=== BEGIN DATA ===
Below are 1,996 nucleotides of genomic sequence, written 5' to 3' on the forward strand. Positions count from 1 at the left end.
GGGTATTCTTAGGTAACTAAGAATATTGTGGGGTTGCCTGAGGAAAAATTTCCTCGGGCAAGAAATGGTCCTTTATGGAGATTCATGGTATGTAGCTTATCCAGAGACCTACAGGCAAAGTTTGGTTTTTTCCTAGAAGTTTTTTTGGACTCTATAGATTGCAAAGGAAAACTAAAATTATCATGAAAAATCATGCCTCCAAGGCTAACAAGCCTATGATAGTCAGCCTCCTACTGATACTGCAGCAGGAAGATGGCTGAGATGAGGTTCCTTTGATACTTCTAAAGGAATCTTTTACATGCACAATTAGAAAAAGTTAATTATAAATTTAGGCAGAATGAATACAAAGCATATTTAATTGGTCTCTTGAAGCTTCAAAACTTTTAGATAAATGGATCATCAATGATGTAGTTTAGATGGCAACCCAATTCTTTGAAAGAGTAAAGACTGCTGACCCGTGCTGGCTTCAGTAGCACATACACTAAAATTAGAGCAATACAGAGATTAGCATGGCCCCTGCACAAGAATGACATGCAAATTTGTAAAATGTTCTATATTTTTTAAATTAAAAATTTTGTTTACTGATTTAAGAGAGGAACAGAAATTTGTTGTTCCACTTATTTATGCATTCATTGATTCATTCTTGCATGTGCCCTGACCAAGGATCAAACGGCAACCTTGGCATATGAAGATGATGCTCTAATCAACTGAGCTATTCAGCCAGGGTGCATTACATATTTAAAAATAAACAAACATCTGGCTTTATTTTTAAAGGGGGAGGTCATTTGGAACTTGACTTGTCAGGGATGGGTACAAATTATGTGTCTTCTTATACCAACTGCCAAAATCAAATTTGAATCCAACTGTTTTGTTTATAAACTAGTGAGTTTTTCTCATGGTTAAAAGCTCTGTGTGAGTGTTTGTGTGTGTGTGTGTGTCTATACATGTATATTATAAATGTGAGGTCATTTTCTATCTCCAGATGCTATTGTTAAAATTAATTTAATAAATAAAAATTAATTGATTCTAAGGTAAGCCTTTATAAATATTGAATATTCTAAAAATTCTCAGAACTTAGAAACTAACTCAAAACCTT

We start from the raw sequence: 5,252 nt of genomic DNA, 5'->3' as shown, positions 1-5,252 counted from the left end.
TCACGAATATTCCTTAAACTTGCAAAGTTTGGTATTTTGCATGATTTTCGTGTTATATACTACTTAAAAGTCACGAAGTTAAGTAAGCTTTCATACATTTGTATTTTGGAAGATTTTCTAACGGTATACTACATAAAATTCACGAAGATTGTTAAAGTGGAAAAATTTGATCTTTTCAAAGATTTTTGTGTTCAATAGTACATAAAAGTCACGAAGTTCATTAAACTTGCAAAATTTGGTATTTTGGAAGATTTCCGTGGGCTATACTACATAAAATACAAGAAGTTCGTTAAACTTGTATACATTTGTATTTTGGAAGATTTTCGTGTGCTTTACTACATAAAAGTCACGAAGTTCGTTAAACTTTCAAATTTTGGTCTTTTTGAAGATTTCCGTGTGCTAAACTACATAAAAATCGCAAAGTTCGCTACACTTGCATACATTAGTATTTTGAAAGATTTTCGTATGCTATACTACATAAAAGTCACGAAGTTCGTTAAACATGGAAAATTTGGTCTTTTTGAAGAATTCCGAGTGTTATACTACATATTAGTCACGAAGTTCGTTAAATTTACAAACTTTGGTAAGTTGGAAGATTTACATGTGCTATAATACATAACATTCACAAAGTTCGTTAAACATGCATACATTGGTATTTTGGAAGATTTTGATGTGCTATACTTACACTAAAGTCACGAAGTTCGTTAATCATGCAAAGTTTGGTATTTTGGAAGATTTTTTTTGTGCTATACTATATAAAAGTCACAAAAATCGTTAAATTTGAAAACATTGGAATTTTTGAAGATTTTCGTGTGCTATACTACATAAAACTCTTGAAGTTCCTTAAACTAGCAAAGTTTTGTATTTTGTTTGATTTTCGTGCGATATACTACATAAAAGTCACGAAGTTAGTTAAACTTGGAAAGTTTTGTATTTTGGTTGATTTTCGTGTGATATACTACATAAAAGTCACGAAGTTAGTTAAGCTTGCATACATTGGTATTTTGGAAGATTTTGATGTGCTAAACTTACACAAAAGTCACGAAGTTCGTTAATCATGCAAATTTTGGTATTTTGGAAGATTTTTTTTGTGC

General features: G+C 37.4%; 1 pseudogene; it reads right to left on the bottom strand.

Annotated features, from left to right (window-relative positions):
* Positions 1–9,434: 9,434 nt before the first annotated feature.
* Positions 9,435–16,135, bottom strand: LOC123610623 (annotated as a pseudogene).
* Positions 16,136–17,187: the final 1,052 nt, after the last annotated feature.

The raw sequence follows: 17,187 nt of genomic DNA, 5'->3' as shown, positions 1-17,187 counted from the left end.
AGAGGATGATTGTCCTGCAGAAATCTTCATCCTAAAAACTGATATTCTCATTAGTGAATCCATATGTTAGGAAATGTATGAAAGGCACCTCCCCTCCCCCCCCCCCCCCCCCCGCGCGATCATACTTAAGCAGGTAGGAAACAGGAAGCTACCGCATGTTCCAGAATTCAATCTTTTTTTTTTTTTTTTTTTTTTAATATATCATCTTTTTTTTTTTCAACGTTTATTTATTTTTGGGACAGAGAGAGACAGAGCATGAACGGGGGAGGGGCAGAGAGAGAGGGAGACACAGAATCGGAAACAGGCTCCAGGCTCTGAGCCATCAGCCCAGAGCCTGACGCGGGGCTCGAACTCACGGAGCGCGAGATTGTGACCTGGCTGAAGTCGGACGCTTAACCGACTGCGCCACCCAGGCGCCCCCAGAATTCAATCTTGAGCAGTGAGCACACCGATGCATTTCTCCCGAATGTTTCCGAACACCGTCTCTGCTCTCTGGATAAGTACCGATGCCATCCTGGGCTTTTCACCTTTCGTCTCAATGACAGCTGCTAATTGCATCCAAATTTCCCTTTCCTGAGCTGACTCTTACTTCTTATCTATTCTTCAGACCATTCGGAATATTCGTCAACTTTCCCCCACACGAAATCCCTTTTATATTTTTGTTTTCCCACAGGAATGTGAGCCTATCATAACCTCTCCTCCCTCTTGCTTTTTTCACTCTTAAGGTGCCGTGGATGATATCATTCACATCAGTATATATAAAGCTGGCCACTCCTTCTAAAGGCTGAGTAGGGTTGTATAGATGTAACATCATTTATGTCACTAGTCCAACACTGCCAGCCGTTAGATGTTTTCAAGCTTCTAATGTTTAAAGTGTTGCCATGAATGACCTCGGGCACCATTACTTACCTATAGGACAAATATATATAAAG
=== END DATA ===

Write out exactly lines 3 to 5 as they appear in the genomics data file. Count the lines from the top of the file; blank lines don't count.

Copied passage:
We start from the raw sequence: 5,252 nt of genomic DNA, 5'->3' as shown, positions 1-5,252 counted from the left end.
TCACGAATATTCCTTAAACTTGCAAAGTTTGGTATTTTGCATGATTTTCGTGTTATATACTACTTAAAAGTCACGAAGTTAAGTAAGCTTTCATACATTTGTATTTTGGAAGATTTTCTAACGGTATACTACATAAAATTCACGAAGATTGTTAAAGTGGAAAAATTTGATCTTTTCAAAGATTTTTGTGTTCAATAGTACATAAAAGTCACGAAGTTCATTAAACTTGCAAAATTTGGTATTTTGGAAGATTTCCGTGGGCTATACTACATAAAATACAAGAAGTTCGTTAAACTTGTATACATTTGTATTTTGGAAGATTTTCGTGTGCTTTACTACATAAAAGTCACGAAGTTCGTTAAACTTTCAAATTTTGGTCTTTTTGAAGATTTCCGTGTGCTAAACTACATAAAAATCGCAAAGTTCGCTACACTTGCATACATTAGTATTTTGAAAGATTTTCGTATGCTATACTACATAAAAGTCACGAAGTTCGTTAAACATGGAAAATTTGGTCTTTTTGAAGAATTCCGAGTGTTATACTACATATTAGTCACGAAGTTCGTTAAATTTACAAACTTTGGTAAGTTGGAAGATTTACATGTGCTATAATACATAACATTCACAAAGTTCGTTAAACATGCATACATTGGTATTTTGGAAGATTTTGATGTGCTATACTTACACTAAAGTCACGAAGTTCGTTAATCATGCAAAGTTTGGTATTTTGGAAGATTTTTTTTGTGCTATACTATATAAAAGTCACAAAAATCGTTAAATTTGAAAACATTGGAATTTTTGAAGATTTTCGTGTGCTATACTACATAAAACTCTTGAAGTTCCTTAAACTAGCAAAGTTTTGTATTTTGTTTGATTTTCGTGCGATATACTACATAAAAGTCACGAAGTTAGTTAAACTTGGAAAGTTTTGTATTTTGGTTGATTTTCGTGTGATATACTACATAAAAGTCACGAAGTTAGTTAAGCTTGCATACATTGGTATTTTGGAAGATTTTGATGTGCTAAACTTACACAAAAGTCACGAAGTTCGTTAATCATGCAAATTTTGGTATTTTGGAAGATTTTTTTTGTGC

General features: G+C 37.4%; 1 pseudogene; it reads right to left on the bottom strand.